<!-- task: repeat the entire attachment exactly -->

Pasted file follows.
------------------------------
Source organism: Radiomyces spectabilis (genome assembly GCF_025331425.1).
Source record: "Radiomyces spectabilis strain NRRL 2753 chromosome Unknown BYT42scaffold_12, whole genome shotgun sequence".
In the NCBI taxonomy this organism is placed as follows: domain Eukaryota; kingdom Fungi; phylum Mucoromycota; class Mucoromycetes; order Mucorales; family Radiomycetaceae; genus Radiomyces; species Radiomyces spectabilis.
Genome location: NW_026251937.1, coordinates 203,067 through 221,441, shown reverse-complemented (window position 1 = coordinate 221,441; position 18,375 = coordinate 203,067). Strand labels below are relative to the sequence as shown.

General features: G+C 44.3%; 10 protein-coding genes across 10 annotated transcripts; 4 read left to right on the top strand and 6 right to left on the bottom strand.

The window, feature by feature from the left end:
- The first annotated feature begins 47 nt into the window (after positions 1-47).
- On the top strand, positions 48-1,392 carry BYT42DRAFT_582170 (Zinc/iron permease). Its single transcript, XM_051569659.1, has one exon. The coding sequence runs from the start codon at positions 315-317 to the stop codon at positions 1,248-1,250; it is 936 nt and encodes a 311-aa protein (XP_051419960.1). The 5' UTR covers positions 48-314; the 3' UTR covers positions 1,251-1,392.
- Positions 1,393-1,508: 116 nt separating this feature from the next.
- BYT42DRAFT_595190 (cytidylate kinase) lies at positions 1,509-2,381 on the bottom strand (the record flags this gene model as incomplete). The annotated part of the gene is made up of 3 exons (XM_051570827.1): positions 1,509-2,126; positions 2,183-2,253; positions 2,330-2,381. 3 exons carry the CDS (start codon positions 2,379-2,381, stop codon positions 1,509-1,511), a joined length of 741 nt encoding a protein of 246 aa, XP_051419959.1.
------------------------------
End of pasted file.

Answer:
Source organism: Radiomyces spectabilis (genome assembly GCF_025331425.1).
Source record: "Radiomyces spectabilis strain NRRL 2753 chromosome Unknown BYT42scaffold_12, whole genome shotgun sequence".
In the NCBI taxonomy this organism is placed as follows: domain Eukaryota; kingdom Fungi; phylum Mucoromycota; class Mucoromycetes; order Mucorales; family Radiomycetaceae; genus Radiomyces; species Radiomyces spectabilis.
Genome location: NW_026251937.1, coordinates 203,067 through 221,441, shown reverse-complemented (window position 1 = coordinate 221,441; position 18,375 = coordinate 203,067). Strand labels below are relative to the sequence as shown.

General features: G+C 44.3%; 10 protein-coding genes across 10 annotated transcripts; 4 read left to right on the top strand and 6 right to left on the bottom strand.

The window, feature by feature from the left end:
- The first annotated feature begins 47 nt into the window (after positions 1-47).
- On the top strand, positions 48-1,392 carry BYT42DRAFT_582170 (Zinc/iron permease). Its single transcript, XM_051569659.1, has one exon. The coding sequence runs from the start codon at positions 315-317 to the stop codon at positions 1,248-1,250; it is 936 nt and encodes a 311-aa protein (XP_051419960.1). The 5' UTR covers positions 48-314; the 3' UTR covers positions 1,251-1,392.
- Positions 1,393-1,508: 116 nt separating this feature from the next.
- BYT42DRAFT_595190 (cytidylate kinase) lies at positions 1,509-2,381 on the bottom strand (the record flags this gene model as incomplete). The annotated part of the gene is made up of 3 exons (XM_051570827.1): positions 1,509-2,126; positions 2,183-2,253; positions 2,330-2,381. 3 exons carry the CDS (start codon positions 2,379-2,381, stop codon positions 1,509-1,511), a joined length of 741 nt encoding a protein of 246 aa, XP_051419959.1.